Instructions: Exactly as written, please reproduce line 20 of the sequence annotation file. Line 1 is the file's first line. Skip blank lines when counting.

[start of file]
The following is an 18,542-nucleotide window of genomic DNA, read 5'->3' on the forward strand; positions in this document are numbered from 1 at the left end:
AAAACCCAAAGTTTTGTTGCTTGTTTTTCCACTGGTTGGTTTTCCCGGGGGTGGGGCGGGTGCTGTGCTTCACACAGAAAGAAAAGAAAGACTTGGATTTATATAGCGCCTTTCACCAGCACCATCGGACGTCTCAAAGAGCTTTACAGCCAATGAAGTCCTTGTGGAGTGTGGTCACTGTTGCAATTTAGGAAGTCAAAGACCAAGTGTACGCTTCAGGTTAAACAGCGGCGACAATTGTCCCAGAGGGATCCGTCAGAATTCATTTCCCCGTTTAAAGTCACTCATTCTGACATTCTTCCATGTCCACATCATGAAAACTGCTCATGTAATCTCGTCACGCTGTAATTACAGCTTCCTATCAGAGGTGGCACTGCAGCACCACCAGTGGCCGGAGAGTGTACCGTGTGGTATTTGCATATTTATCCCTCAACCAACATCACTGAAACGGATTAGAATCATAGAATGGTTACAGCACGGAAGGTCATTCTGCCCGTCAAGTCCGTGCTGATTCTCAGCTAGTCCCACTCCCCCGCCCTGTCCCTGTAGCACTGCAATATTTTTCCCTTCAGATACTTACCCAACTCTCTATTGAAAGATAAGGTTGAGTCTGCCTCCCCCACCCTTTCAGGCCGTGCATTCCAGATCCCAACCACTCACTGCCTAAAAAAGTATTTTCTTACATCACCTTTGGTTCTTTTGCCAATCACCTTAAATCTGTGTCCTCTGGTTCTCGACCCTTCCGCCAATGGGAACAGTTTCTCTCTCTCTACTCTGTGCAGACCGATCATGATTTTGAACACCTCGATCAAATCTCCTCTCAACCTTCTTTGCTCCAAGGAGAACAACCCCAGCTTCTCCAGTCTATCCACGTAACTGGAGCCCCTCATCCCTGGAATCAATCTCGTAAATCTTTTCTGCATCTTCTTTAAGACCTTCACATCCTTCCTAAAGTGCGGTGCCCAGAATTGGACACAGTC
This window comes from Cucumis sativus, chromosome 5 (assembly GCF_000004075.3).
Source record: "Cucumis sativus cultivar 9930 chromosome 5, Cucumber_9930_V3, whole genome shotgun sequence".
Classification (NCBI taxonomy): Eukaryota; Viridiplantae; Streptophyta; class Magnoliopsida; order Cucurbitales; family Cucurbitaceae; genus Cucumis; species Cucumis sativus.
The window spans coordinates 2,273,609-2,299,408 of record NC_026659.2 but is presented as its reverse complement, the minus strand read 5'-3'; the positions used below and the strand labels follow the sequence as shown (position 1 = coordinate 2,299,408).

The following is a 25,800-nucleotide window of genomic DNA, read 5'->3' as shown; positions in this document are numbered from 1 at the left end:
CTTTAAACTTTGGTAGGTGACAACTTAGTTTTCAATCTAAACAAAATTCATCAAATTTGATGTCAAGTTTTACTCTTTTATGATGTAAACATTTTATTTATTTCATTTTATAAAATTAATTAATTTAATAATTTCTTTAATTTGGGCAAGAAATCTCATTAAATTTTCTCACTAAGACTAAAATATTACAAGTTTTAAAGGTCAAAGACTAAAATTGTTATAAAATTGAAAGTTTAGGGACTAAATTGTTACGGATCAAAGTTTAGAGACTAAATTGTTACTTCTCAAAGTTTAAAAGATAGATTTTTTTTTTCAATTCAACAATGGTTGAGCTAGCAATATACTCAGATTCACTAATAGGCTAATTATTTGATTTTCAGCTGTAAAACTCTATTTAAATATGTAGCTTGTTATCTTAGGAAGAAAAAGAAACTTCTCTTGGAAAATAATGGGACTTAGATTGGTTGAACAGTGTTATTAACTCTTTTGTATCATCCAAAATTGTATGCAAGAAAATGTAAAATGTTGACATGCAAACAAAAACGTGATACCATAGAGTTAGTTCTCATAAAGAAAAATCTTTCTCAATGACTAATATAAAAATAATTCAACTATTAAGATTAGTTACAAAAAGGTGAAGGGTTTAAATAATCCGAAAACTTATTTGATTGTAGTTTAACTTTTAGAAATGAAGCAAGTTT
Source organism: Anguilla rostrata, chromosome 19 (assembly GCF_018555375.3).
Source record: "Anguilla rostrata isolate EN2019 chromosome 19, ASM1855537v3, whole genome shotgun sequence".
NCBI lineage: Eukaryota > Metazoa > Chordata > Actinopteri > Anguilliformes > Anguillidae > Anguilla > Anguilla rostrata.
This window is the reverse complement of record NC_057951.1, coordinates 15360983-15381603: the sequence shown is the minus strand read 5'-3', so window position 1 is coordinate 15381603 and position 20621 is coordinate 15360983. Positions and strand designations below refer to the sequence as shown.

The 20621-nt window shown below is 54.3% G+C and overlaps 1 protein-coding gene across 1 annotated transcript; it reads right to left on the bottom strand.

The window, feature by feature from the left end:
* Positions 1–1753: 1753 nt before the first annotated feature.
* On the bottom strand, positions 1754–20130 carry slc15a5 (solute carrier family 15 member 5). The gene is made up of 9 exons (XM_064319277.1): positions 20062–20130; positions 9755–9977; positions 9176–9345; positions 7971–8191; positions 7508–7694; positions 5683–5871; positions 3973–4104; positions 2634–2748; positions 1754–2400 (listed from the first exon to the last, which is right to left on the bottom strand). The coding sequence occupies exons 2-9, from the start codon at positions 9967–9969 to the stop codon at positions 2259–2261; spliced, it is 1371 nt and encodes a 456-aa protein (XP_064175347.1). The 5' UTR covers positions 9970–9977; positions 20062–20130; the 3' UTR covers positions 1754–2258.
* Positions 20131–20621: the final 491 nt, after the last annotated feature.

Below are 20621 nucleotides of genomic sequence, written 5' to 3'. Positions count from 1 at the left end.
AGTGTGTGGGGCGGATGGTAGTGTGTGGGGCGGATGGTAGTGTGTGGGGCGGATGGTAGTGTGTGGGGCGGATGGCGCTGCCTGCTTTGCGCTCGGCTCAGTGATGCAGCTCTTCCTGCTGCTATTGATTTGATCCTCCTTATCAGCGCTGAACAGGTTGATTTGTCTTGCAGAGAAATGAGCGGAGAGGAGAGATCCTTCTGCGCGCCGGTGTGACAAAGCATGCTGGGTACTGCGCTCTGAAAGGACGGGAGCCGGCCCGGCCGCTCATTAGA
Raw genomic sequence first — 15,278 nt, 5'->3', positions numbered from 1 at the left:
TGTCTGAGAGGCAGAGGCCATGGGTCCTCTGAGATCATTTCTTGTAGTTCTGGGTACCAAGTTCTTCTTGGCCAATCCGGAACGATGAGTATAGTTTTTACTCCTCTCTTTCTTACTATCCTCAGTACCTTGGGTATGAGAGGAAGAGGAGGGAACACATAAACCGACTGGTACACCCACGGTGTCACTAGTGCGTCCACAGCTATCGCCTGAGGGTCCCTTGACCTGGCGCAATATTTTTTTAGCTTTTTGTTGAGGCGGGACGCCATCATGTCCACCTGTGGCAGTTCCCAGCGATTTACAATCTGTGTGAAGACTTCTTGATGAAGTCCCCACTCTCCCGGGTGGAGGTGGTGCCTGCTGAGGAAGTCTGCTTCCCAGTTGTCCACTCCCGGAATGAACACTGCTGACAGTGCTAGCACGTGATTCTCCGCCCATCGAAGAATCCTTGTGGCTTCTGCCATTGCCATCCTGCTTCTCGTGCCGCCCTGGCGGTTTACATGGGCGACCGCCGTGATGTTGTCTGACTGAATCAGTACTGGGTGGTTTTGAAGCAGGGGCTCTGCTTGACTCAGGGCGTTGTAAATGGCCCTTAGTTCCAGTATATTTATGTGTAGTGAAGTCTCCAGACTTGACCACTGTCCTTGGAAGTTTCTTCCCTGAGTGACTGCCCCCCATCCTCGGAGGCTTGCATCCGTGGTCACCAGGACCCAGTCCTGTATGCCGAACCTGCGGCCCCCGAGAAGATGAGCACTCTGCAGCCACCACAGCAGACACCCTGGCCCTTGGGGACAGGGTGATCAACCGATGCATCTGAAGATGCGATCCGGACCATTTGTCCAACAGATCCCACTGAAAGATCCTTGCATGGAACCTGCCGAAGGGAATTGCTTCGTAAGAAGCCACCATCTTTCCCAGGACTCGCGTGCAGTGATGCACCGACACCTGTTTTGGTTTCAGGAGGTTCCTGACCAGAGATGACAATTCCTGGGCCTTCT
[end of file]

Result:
Raw genomic sequence first — 15,278 nt, 5'->3', positions numbered from 1 at the left: